Doing a culinary tour in Paris is always fun, because not only do I get to meet some new people and make new friends (important…since the old ones keep deserting me), but I get to revisit my favorite places in Paris. And this week, we made a detour in Lyon as well. So there was a lot more to see, and eat…

    bernachon chocolates

    Lyon is a wonderful city. Kind of a miniature version of Paris, but younger, more spacious, and more relaxed. The people are plus cool, and in less of a rush—perhaps because they are so busy digesting all that rich food down there.

    thermometer dial chocolategrinder

    I’ve written about Bernachon before, and this trip, we had an especially warm greeting in their adjacent café, starting with puffy brioche and warmed pitchers of hot chocolate, made with the famed bean-to-bar chocolate that’s fabricated just a few doors away.

    brioche copper pots

    It’s no secret that I love Bernachon chocolate.

    Continue Reading Paris Gastronomy Tour…

    Paris Gastronomic Adventure: October 18-25, 2009

    Just announced—an all-new tour this fall! For one delicious week we’ll be feasting and tasting the best of France.

    macarons

    From extraordinary chocolate shops, to magnificent fromageries and bustling bouchons, this one-week adventure will be unforgettable! The itinerary is different than my Paris Chocolate Tours, so those of you who’ve traveled with me before, if you’re interested in coming along, we’d love to have you.

    For this trip, we’ll be focusing on some of the other tasty aspects of Paris, including…

    …visiting the best candy and pastry kitchens, and watch them dipping chocolates, piping macarons, and swirling sugar into edible confections.

    Continue Reading Paris Gastronomic Adventure: October 18-25, 2009…

    French Tart Dough Recipe

    tart dough

    I was in the middle of a lovely spring lunch at Chez Prune up by the Canal St. Martin the other day with Paule Caillat, a woman who teaches cooking classes here in Paris.

    We talked about many things, but of course, the conversation quickly turned to the most important subject of them all: baking. And soon she began to tell me about this tart dough recipe that she’s been making for years.

    I was expecting her to say, “You begin by taking some cold butter and work it into the flour.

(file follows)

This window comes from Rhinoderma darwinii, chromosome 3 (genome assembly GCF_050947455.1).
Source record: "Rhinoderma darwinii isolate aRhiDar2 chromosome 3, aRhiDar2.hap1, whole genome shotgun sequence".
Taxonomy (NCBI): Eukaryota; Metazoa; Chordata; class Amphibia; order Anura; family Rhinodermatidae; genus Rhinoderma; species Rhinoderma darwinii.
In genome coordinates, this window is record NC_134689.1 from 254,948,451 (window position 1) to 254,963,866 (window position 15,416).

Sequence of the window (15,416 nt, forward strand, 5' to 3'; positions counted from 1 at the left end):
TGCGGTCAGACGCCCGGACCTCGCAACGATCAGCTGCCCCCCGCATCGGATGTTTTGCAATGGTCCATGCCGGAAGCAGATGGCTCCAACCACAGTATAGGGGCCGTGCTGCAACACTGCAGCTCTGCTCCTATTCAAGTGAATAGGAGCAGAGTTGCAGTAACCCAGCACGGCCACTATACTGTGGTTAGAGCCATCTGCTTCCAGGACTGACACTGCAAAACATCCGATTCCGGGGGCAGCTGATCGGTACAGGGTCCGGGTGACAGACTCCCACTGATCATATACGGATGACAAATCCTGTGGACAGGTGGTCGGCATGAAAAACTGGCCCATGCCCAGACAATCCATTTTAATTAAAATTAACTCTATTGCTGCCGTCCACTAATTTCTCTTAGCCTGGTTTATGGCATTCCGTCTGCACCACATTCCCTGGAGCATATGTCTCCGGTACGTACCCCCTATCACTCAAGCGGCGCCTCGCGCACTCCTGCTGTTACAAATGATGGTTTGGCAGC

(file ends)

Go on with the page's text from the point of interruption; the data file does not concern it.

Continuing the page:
But she started by saying, “You take butter. And you take water. You put them in a bowl. Then you put it in the oven for 20 minutes and let everything boil until…” which, of course, stopped me mid-swallow of my Côte du Rhone. I almost started choking.

    “Surely, you jest!” I wanted to cry out in disbelief.

    Except I couldn’t, because I don’t know how to say that in French.

    Continue Reading French Tart Dough Recipe…

    Paris Favorites: Eating, Drinking and Shopping

    A number of folks consult the site for information about Paris, but it’s always best to get some second opinions. So I asked a few friends and in-the-know colleagues about their favorite places around the city, and I’m happy to share them with you.

    paris

    Included are links, when available, for complete addresses and additional contact information. Hours change and places close in Paris without notice so it’s best to call first before visiting. For restaurants and wine bars where food is served, reservations are strongly advised.

    If there any Paris favorites that you’d like to share, please feel free to do so in the comments. I’d love to hear about them.

    lucques olives


    Favorite Outdoor Market

    “Paris markets are one of my favorite subjects. I can go to the same market every day of the year and still always find something new. I regularly visit the boulevard Raspail market, a “regular” market Tuesday and Friday, organic (and expensive!) on Sunday. The fish merchants there are incredible on all days, and I adore the poultry people at the Tuesday and Friday market. I love testing one fish market or cheese stand against the other, grading them on each purchase. For 20 years I lived near the rue Poncelet market and still have a soft spot there, especially for Alléosse cheese and coffee beans from Brûlerie des Ternes.”

    “When I have time, I also love the President Wilson market on Wednesday and Saturday, where of course one finds the famed produce from Joël Thiebault but also wonderful fish, fresh crêpes, and Lebanese specialties. The market is near my dentist’s office so I always schedule a Wednesday morning appointment.”

    Patricia Wells, of Patricia Wells.com
    (Author: Bistro Cooking and The Paris Cookbook)

    Favorite Steak Tartare

    “As an American in France, getting into the French staple of steak tartare means getting past it’s resemblance to an uncooked hamburger patty. At Les Fines Gueules (2, rue la Vrillière, 1st) near place des Victoires they have cap-and-gowned the French standard by hand chopping Limousin beef (the best in France) and tossing the raw meat with white truffle oil, parmesan and sun dried tomatoes. Certainly not a traditional preparation, but an unbelievably delicious part of this American’s weekly diet.”

    Braden, of Hidden Kitchen

    Continue Reading Paris Favorites: Eating, Drinking and Shopping…